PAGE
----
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RISC Instruction Encoding

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Modern microprocessors execute programs from memory that are formatted specifically for the processor and the instructions it is capable of executing. This machine code is generated by tools, either fairly directly from Assembly Language source code or via a compiler that translates a high level language to machine code. There are two popular philosophies on how machine code is structured.  One is Reduced Instruction Set Computers (RISC) exemplified by ARM, RISC-V, PowerPC and MIPs processors, and the other is Complex Instruction Set Computers (CISC) exemplified by Intel and AMD processors. In RISC computers, each instruction is quite small and does a tiny bit of work, in CISC computers the instructions tend to be larger and each one does more work. The advantage of RISC processors is that the circuitry is simpler which means they use less power, this is why nearly all mobile devices use RISC processors. In this article we will be looking at some of the tricks RISC computers use to keep their instructions small and quick.

32-Bit Instructions

Most RISC processors use 32-bit machine code instructions. It doesn’t matter if the processor is 32-bit or 64-bits, this only refers to the size of pointers for memory addressing and the size of the registers, in both cases the instructions stay at 32-bits in length. With all rules there are exceptions, for instance in RISC-V processors most instructions are 32-bit, but there is a facility to allow longer instructions where necessary and in ARM processors, in 32-bit mode, there is the ability to limit instructions to 16-bits in length. Modern processors are very powerful and have a lot of functionality, so how do they encode all the information needed for an instruction into 32-bits? This restriction imposes a lot of discipline on the instruction set designers, but the solutions they have come up with are quite interesting. In comparison, Intel x86 instructions are variable length and often 120 bits in length.

Having all the instructions 32-bits in length makes creating an efficient execution pipeline very efficient, since you can load and start working on a set of instructions in parallel. You don’t need to decode one instruction to learn where the next one starts. You know there is a new instruction every 4-bytes in memory. This uniformity saves a lot of complexity and greatly enhances instruction execution throughput.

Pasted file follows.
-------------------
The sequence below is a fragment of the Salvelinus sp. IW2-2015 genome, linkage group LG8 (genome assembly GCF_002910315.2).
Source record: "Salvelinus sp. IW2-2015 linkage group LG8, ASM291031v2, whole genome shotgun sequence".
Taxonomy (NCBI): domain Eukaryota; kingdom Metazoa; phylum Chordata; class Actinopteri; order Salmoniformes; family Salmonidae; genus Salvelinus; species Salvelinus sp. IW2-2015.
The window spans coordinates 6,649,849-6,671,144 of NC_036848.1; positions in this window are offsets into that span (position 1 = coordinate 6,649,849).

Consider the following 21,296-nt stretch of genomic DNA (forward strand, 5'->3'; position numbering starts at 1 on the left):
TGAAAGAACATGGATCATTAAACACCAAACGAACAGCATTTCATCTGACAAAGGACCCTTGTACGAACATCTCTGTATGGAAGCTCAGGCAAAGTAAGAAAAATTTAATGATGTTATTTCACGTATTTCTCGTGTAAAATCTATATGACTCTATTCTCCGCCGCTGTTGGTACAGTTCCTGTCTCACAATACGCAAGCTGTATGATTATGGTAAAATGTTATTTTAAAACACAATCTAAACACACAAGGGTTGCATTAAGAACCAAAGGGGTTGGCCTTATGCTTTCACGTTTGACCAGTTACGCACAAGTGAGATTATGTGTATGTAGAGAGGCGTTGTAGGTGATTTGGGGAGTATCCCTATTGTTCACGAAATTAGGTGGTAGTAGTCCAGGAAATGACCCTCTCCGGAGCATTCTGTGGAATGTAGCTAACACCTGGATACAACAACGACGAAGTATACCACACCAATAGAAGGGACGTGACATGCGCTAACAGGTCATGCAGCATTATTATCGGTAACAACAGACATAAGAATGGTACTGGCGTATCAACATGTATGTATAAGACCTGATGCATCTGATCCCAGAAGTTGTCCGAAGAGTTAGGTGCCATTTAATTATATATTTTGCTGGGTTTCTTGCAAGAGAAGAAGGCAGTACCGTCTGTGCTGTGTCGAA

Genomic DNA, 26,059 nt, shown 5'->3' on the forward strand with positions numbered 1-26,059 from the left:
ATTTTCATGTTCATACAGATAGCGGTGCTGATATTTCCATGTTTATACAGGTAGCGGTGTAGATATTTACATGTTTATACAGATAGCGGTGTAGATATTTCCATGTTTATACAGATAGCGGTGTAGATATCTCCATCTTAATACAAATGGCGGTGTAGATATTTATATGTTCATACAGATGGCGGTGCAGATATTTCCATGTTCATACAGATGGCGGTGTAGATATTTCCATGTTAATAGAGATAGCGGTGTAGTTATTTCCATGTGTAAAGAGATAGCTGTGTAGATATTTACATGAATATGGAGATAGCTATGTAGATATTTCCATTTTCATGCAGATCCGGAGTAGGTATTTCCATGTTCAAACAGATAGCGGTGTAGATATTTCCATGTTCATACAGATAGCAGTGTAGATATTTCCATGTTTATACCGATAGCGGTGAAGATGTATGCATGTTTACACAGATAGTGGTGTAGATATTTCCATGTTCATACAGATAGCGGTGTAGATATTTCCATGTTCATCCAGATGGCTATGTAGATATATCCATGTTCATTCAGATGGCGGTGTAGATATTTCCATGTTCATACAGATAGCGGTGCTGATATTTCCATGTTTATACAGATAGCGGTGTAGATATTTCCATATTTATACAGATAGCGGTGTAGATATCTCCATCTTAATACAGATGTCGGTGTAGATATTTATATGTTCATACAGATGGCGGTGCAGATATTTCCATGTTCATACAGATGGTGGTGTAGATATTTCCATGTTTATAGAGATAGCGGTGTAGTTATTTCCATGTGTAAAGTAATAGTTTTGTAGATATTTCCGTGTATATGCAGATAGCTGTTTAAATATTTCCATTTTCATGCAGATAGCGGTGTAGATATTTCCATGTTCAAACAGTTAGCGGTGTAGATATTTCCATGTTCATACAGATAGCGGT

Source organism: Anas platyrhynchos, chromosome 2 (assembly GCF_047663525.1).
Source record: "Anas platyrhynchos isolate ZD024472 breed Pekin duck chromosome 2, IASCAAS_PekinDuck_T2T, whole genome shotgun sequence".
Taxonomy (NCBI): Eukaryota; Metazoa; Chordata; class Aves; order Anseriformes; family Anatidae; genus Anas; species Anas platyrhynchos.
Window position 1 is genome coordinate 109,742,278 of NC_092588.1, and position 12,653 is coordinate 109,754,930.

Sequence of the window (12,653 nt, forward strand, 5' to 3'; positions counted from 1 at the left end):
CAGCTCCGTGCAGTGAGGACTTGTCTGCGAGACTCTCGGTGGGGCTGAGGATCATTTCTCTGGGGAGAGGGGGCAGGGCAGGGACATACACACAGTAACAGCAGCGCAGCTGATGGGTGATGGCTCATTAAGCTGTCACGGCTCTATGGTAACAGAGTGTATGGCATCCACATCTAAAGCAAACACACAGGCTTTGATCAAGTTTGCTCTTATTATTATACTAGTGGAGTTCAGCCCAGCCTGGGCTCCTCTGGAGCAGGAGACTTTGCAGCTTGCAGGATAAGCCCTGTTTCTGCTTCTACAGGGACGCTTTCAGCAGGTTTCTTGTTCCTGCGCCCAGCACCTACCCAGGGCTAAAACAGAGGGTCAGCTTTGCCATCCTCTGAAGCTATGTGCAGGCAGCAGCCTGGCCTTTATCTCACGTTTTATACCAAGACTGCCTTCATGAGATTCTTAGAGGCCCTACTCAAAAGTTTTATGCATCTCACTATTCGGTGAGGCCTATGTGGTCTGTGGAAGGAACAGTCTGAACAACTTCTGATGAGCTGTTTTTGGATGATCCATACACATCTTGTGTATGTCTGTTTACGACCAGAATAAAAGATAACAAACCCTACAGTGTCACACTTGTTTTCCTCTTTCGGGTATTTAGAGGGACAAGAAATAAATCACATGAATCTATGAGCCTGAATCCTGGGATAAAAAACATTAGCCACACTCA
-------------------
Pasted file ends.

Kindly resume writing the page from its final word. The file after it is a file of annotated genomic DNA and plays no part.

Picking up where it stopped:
Where Do the Bits Go?

What needs to be encoded in a machine language instruction? Here are some of the possible components:

  1. The opcode. This tells the processor what the instruction does, whether its add two numbers, load data from memory or jump to another program location. If the opcode takes 8-bits then there are 256 possible instructions. To really save space some opcodes can be less bits, like perhaps if it start 011 then the other bits can go to the immediate value.
  2. Registers. Microprocessors load data into registers and then process the data in the registers. Often two or three registers need to be specified in an instruction, like the two numbers to add and then where to put the result. If there are 32 registers, then each register field will take 5-bits.
  3. Immediate data. Most processors have a way to encode some data in an instruction. Like “LOAD R1, 5” might mean load the value 5 into register R1. Here 5 is data encoded in the instruction, and called an immediate value. The size of these varies based on the instruction and use cases.
  4. Memory Addresses. Data has to be loaded from memory, or program execution has to jump to a different memory location. Note that in a modern computer memory addresses are either 32-bit or 64-bits. These are both too big to fit in a 32-bit instruction (we need at least an opcode as well). In RISC, how do we specify memory addresses?
  5. Bits for additional parameters. Perhaps there are several addressing modes, or perhaps other options for an instruction that need to be encoded. Often there are a few bits in each instruction for this purpose.


That’s a lot of information to pack into a 32-bit instruction. How do they do it? My introduction to Raspberry Pi Assembly Language shows how this is done for ARM processors in 32-bit mode.

How to Load a Register

Let’s look at how to load a 32-bit register with data. We can’t fit a full 32-bit value inside a 32-bit instruction, so what do we do? You might suggest that we load the value from memory rather than encode the value in the instruction. This is a legitimate thing to do, but it just moves the problem since we now need to load the 32 or 64-bit memory address into memory first.